I was flying back to India after watching the two semi-finals of the 1999 cricket World Cup and the line for check-in at Heathrow was, as expected, full with plenty of Indians.
This particular line included a sizeable Punjabi contingent, ranging from crying infants to bow-legged grandparents. This distinguished family, joint and double-jointed (okay, bad pun), was clearly too overwhelming for the pretty young British lady behind the counter, evident by her flustered look at having to handle a dozen tickets at one time and struggling to understand the different accents.
I noticed quickly that each of those Punjabis, from toddler to aged, had a British passport. What seemed to compound the young lady’s hassles was the fact that the elderly, dressed in typical Indian attire, couldn’t speak great English despite being in the UK for a long time. I watched, amused and admired, by the way she handled the situation. After checking all the passports and tickets, she let them all pass and took a brief second to take a deep breath and collect herself.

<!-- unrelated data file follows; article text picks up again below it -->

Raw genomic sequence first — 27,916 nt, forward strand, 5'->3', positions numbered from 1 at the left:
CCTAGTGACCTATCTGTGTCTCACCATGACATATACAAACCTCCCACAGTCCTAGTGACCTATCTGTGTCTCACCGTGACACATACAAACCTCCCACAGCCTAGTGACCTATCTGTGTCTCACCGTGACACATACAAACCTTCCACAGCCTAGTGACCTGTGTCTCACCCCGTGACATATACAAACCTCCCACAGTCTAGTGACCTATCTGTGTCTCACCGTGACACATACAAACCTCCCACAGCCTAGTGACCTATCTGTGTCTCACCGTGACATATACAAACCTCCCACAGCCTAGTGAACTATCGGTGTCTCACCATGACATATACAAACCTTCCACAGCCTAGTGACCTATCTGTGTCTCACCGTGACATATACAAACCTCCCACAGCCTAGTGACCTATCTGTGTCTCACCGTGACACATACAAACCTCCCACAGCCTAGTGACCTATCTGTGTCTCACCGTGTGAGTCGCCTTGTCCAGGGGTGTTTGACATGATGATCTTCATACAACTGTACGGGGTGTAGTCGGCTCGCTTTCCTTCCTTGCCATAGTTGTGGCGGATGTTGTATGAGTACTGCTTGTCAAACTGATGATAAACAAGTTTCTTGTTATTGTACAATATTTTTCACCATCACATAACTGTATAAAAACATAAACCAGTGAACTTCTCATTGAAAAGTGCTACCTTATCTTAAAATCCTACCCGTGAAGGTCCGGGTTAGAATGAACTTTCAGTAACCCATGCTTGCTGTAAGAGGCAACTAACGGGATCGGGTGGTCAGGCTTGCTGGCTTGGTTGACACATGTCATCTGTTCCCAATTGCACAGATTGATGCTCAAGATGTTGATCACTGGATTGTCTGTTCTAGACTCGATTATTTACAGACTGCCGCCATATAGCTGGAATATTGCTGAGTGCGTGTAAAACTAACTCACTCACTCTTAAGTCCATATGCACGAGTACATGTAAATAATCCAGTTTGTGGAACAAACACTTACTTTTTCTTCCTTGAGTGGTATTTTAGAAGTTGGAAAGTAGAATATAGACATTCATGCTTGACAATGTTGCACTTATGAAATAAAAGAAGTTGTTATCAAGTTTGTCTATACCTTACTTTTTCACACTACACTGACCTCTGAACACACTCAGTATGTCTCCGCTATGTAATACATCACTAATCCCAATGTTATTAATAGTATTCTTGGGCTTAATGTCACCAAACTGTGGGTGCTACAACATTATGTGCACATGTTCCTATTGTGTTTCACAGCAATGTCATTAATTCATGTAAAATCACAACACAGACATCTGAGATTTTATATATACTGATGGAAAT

As she looked up and saw me standing there, she put on her best smile and did the whole hi-how-are-we-today routine, extending her hand to take my passport and ticket. I could’ve been wrong, but her look suggested that she was relieved to see a white dude who looked like he was just heading over to India as a tourist.
But that evaporated into shock when I smiled back and handed her an Indian passport.
“Oh my…” was her reaction. “Now that’s a first!”
A dozen Punjabis, both naturalized and born Brits, chattering between themselves in boisterous Punjabi, followed by a white dude with an Indian passport. I think she’d seen it all that day.
She checked me through in about three seconds.